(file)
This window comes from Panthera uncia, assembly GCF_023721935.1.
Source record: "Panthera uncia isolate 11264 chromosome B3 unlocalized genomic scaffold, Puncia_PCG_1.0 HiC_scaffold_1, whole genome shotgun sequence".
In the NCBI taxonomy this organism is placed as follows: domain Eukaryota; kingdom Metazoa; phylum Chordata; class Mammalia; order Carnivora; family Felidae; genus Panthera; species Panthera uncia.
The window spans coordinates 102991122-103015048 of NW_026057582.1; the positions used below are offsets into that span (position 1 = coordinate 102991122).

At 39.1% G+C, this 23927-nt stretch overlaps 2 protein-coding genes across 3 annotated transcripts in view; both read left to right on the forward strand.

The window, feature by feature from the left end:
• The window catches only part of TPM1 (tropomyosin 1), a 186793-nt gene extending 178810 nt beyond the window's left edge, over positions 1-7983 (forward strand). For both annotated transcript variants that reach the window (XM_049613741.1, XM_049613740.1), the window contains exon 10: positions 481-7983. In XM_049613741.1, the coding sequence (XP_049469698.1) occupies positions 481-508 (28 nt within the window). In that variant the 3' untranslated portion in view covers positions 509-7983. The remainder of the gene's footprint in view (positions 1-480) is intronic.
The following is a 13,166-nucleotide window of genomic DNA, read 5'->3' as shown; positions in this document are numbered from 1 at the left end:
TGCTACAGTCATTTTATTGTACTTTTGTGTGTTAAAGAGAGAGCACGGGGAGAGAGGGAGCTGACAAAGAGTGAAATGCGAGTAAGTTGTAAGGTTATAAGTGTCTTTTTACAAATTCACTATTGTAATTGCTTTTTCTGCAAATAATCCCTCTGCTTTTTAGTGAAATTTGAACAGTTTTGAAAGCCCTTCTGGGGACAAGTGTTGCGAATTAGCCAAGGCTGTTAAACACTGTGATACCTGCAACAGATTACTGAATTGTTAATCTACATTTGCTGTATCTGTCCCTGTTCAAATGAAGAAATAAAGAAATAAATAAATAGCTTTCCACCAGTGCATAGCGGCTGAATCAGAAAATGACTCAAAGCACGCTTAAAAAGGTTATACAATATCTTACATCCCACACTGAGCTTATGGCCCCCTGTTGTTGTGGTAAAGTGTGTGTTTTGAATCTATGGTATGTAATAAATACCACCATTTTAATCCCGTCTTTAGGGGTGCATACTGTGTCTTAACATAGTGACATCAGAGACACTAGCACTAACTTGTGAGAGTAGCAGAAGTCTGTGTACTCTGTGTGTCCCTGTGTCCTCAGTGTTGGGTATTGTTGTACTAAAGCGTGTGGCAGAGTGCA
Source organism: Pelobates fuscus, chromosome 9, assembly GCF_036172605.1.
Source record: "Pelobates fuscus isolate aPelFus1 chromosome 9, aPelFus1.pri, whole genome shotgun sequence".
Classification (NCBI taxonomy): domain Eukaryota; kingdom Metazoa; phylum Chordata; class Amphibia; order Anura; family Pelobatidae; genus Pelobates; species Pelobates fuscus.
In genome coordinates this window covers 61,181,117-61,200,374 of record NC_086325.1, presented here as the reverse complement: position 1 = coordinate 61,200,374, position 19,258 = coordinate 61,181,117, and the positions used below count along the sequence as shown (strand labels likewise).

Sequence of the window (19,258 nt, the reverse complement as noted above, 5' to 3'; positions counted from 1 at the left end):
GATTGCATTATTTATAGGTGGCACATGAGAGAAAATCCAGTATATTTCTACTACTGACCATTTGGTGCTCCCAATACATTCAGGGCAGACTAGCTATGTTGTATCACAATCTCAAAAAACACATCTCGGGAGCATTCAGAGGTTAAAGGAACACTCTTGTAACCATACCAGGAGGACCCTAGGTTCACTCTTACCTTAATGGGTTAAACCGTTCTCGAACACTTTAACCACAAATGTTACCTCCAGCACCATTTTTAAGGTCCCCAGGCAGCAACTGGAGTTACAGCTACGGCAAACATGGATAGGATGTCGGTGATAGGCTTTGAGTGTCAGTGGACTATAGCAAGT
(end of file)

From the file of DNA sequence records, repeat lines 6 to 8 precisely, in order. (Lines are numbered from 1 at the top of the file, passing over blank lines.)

The window, feature by feature from the left end:
• The window catches only part of TPM1 (tropomyosin 1), a 186793-nt gene extending 178810 nt beyond the window's left edge, over positions 1-7983 (forward strand). For both annotated transcript variants that reach the window (XM_049613741.1, XM_049613740.1), the window contains exon 10: positions 481-7983. In XM_049613741.1, the coding sequence (XP_049469698.1) occupies positions 481-508 (28 nt within the window). In that variant the 3' untranslated portion in view covers positions 509-7983. The remainder of the gene's footprint in view (positions 1-480) is intronic.
The following is a 13,166-nucleotide window of genomic DNA, read 5'->3' as shown; positions in this document are numbered from 1 at the left end: